Dugin is obviously pursuing different (and certainly more moral) ends than the Soviet government was, but unfortunately it’s an attempt to mix oil and vinegar. It is in fact the Putin administration that managed to create a livable compromise between the left and right, by focusing on the Soviet victory in WWII to keep the left happy, while criticizing Stalinism and supporting the Orthodox Church as the key moral force in society.

    In this sense Putinism is a more sober, even if unpleasantly pragmatic at times, approach to ideology than Dugin’s philosophical complexity with it’s Gurdjieff like positioning (“fourth way”). Dugin is not a Putin advisor, and as Alexander Mercouris of the Duran has pointed out, there isn’t even any evidence that the two have ever crossed paths. However, for globalist propaganda purposes it’s very convenient to push Dugin as an influencer, with many going as far as to label him as a Rasputin figure (I guess they don’t know who Rasputin was).

    On the other hand, Putin has met with the late Alexander Solzhenytsin, who is reviled by the Russian left and loved by the Russian right, and definitely bears marks of his influence. But outside of the fact that the man is dead, the west is pained at the thought of pairing the two together for obvious reasons.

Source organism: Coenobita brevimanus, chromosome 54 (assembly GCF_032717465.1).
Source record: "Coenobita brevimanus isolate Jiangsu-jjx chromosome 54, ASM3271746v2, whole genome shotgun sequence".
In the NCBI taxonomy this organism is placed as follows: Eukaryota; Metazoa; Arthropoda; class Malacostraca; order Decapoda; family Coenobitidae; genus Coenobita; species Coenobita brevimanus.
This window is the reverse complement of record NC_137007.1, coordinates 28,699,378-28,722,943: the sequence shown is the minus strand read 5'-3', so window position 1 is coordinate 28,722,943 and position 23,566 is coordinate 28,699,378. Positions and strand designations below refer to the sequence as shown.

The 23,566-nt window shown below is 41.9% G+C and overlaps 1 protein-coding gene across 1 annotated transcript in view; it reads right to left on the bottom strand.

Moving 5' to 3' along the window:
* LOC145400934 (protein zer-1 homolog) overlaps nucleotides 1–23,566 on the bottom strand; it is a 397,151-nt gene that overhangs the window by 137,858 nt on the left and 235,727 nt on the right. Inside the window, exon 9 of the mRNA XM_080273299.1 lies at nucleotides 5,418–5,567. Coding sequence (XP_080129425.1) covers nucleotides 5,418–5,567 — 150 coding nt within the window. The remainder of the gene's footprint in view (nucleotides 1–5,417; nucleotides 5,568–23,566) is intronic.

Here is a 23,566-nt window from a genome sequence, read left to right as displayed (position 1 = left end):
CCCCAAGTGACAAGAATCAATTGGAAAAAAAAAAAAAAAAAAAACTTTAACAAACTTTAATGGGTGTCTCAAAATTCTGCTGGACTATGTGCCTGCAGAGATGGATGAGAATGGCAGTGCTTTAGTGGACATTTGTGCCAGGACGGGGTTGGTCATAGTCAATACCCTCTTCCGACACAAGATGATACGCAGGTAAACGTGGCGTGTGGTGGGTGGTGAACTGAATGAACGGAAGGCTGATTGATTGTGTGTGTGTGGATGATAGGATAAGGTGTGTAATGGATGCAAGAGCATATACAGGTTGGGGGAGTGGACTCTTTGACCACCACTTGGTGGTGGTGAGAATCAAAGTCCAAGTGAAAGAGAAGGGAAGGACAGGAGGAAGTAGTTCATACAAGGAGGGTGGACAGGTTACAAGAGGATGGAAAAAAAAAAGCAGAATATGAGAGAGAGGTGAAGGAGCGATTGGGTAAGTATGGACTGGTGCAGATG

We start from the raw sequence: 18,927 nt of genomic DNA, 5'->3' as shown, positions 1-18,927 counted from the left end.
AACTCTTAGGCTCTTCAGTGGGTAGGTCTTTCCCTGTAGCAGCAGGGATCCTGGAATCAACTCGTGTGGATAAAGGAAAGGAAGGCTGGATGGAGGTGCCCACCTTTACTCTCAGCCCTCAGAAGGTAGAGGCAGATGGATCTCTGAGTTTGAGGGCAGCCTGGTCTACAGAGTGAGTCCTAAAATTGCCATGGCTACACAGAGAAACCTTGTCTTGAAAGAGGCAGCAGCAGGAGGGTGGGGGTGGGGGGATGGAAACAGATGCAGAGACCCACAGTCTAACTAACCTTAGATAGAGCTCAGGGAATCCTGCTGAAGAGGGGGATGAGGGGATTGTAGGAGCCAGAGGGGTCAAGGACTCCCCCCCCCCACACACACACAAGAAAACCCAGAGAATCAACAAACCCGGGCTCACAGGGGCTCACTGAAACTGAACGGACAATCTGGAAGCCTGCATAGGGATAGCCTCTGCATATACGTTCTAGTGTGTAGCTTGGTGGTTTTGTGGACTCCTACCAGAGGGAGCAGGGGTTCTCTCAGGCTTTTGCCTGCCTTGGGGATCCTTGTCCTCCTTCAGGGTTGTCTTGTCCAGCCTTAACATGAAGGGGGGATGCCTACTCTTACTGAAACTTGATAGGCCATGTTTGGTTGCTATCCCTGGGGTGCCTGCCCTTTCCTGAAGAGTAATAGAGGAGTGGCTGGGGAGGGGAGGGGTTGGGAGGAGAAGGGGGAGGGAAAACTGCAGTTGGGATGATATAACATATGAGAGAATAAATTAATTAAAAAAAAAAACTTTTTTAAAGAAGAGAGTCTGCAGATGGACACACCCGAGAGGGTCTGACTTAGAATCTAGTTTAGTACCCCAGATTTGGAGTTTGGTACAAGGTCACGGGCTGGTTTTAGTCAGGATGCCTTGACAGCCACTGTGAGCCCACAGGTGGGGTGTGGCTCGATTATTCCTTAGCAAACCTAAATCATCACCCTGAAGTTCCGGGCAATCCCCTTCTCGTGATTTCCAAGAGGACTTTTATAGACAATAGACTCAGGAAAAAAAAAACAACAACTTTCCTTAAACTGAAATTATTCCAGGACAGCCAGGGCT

• George Michalopulos says

      GeorgeS, thank you for this wonderful analysis!

      If I may add, it’s commentary like this which keeps me intellectually stimulated.

      • I’m likewise appreciative of your analysis, it’s very interesting to have someone who’s both on the inside as an Orthodox Christian, and on the outside as one from a different ethnic background who has a solid American focus.

        Unfortunately when I was growing up there was no clear vision of what American Orthodoxy might be like. This blog is on many levels doing the job of an American Orthodox think-tank, in contrast to the polluted ‘Fordhamite’ globalist vision that is being pushed on us all. It’s also great that technology has aided the cause of creating a community. It’s no longer fax chains and the AM dial that Christians have relied on in the legacy media days.

        Navigating post-Soviet Russian politics is complicated, and even the better funded and informed western analysts can’t exactly figure things out, which often ends up in a scattershot approach where things are painted in broad strokes (e.g. the lack of sophistication in explaining who Dugin is and what he believes). The mainstream western press is fine with such sloppiness because they never face consequences for lying about Russia.